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CAMPAIGN '08: RACE FOR THE WHITE HOUSE

McCain says gains in Iraq could still be 'squandered'

He criticizes Obama's withdrawal plan and derides his experience.

August 19, 2008|Maeve Reston and Seema Mehta | Times Staff Writers

ORLANDO, FLA. — John McCain aggressively challenged Barack Obama's readiness to be president and understanding of military affairs Monday, telling a national veterans convention that the gains of America's troops in Iraq would be at risk if the Democratic candidate became president.

In a toughly worded speech to the annual gathering of the Veterans of Foreign Wars, McCain portrayed Obama as a naif motivated by ambition.

"The hard-won gains of our troops hang in the balance" as the country weighs its choice for president, McCain said, criticizing Obama's plan to withdraw troops from Iraq within 16 months. "The lasting advantage of a peaceful and democratic ally in the heart of the Middle East could still be squandered by hasty withdrawal and arbitrary timelines."

Faulting Obama for "shifting" statements on the Iraq troop "surge," McCain said that behind his rival's positions "lies the ambition to be president."

"What's less apparent is the judgment to be commander in chief," McCain said. "And in matters of national security, good judgment will be at a premium in the term of the next president -- as we were all reminded 10 days ago by events in the nation of Georgia."

Obama, who spent the day emphasizing pocketbook issues and courting female voters in the battleground state of New Mexico, returned fire during a town-hall-style meeting in Albuquerque. He accused McCain of questioning his patriotism with the suggestion that Obama would rather lose a war than an election.

Republicans have "been doing this in every election," Obama said. "They did it to [Massachusetts Sen.] John Kerry, they did it to [former Vice President Al] Gore, they tried to do it to [former President] Clinton, they did it to [former Massachusetts Gov. Michael] Dukakis," Obama said. "That's what they do; that's their politics. They don't know how to govern; they know how to run a negative campaign."

The Illinois senator said that negative campaign tactics would not derail his candidacy.

"It's not going to work this time," he said.

"In order for us to win, we not only have to beat the attack machine, we've got to win back the trust of the American people," Obama said.

He also denounced a controversial new book by Jerome Corsi, "The Obama Nation," which rose quickly on the bestseller list despite being rife with discredited rumors about Obama's background and upbringing. He suggested that the book was part of a broader attempt by President Bush's allies and McCain's campaign to smear him.

"The same guys that brought you George Bush are now trying to bring you John McCain. They've basically got the same strategy, which is they can't win an argument on ideas, so what they're going to do is they're going to try to attack me," Obama said.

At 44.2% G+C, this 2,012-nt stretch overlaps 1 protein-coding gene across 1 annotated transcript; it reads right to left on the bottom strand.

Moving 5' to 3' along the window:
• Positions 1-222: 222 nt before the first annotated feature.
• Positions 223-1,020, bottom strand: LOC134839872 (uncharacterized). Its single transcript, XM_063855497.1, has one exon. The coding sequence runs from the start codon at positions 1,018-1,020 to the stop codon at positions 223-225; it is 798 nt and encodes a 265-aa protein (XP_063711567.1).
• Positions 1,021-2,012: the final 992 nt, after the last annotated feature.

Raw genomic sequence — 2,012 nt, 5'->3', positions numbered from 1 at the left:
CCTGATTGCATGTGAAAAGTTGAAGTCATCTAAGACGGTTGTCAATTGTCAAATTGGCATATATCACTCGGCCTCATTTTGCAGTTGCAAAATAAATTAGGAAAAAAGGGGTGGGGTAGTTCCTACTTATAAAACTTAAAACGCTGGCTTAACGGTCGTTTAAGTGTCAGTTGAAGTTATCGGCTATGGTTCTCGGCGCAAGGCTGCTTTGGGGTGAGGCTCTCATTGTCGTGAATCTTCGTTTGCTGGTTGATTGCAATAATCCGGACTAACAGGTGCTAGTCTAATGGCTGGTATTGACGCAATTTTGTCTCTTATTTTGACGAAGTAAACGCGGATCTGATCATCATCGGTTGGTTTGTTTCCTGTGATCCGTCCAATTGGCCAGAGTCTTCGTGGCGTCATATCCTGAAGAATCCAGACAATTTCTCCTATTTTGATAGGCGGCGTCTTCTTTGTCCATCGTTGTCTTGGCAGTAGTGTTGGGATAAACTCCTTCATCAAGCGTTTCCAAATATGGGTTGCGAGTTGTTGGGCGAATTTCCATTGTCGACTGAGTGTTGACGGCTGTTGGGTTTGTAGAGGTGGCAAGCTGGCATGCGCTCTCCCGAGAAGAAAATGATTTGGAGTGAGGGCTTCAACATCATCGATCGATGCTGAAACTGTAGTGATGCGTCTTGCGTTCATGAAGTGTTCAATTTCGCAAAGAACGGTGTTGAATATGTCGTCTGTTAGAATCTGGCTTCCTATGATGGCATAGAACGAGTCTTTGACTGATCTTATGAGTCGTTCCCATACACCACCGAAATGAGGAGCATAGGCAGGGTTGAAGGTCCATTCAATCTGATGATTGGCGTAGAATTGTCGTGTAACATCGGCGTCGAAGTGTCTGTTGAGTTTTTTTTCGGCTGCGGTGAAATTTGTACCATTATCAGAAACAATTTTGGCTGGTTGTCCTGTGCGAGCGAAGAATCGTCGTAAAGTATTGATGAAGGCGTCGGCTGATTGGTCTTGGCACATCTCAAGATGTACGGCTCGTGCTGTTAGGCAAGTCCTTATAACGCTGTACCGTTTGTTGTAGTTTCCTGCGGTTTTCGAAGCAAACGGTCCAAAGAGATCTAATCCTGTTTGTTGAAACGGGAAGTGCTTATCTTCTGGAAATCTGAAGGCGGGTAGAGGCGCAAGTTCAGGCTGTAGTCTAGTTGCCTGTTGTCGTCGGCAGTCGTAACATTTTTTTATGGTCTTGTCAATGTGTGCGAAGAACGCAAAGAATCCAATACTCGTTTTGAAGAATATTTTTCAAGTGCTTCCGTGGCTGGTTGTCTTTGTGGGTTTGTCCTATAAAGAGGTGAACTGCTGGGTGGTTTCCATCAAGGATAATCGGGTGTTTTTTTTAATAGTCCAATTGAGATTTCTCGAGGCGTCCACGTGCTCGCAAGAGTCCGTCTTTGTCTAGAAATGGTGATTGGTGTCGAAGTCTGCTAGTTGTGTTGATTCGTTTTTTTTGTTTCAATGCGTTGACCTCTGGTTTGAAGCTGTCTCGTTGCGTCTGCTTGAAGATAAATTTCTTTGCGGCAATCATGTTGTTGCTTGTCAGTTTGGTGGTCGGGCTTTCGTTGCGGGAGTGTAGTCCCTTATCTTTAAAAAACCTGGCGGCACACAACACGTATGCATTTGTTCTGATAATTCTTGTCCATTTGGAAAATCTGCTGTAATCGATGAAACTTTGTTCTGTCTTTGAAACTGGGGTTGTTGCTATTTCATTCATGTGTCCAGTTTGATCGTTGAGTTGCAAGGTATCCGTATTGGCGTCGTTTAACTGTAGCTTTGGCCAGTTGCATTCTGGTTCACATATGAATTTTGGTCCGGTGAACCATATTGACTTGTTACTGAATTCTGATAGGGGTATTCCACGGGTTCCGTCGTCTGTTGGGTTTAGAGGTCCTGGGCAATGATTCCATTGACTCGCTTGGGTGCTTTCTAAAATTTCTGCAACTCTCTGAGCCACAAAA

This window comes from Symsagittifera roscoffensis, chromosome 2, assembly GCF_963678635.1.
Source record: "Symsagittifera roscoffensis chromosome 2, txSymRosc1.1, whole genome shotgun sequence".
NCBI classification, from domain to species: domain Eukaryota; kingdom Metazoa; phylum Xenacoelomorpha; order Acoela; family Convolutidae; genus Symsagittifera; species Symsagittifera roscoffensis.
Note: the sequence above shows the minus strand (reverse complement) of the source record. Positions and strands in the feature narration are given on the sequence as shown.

"This may not be directly affiliated with the campaign, but, you know, suddenly, magically, you got the same guy who wrote 'Unfit for Command' " -- a negative book about Kerry that came out during his 2004 race against Bush -- "he comes out with a new book saying that I'm a nut."

The day's back-and-forth illustrated the sharply different focuses of the two candidates as they head into their nominating conventions, which begin next week when the Democrats gather in Denver.

While Obama has pounded his argument that working- and middle-class Americans have suffered under Bush's economic policies, McCain has seized on the clash between Russia and Georgia to underscore the foreign policy experience gap between himself and his rival.

The Arizona senator repeatedly touted his foreign policy judgment before the veterans group in Orlando -- claiming that he had been prescient in his support of the U.S. troop surge in Iraq and in his assessment of Russia's ambitions toward the democratic nations once part of the Soviet empire.

Seeking to link the Russia-Georgia crisis to domestic concerns over gas prices, he added that a disruption in oil supplies from that region could aggravate economic hardships at home.

"In the term of the next president, skillful handling of such a crisis could be the difference between temporary hardship and far-reaching disaster," McCain said.

Obama spokesman Bill Burton described McCain's remarks as "bluster, distortions and negative attacks."

Obama focused on the economy Monday during his visit to New Mexico. Recent polls showed him edging McCain in the state, which Bush won by less than 6,000 votes in 2004.

At the Albuquerque event, where he was introduced by Democratic Gov. Bill Richardson, Obama said that McCain's economic policies represented a continuation of the Bush administration.

"People's economic fortunes have been reversed," he said. "Unless you are in the top one-tenth of 1% in this country, you are not better off than you were four years ago or eight years ago."

Earlier Monday, Obama held an economic round table with more than three dozen women at the Albuquerque Library, where he emphasized that he was raised by a single mother who at times turned to food stamps to get by.

"It's because of that experience that when I hear that women are being treated unfairly in the workplace, where there's injustice and we're not seeing the basic principle of equal pay for equal work . . . I get mad, and I get frustrated," Obama said.

He pledged to fight for equal pay, seven days of paid sick leave annually, an expansion of the Family and Medical Leave Act, the earned income tax credit and child-care credits.

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maeve.reston@latimes.com

seema.mehta@latimes.com

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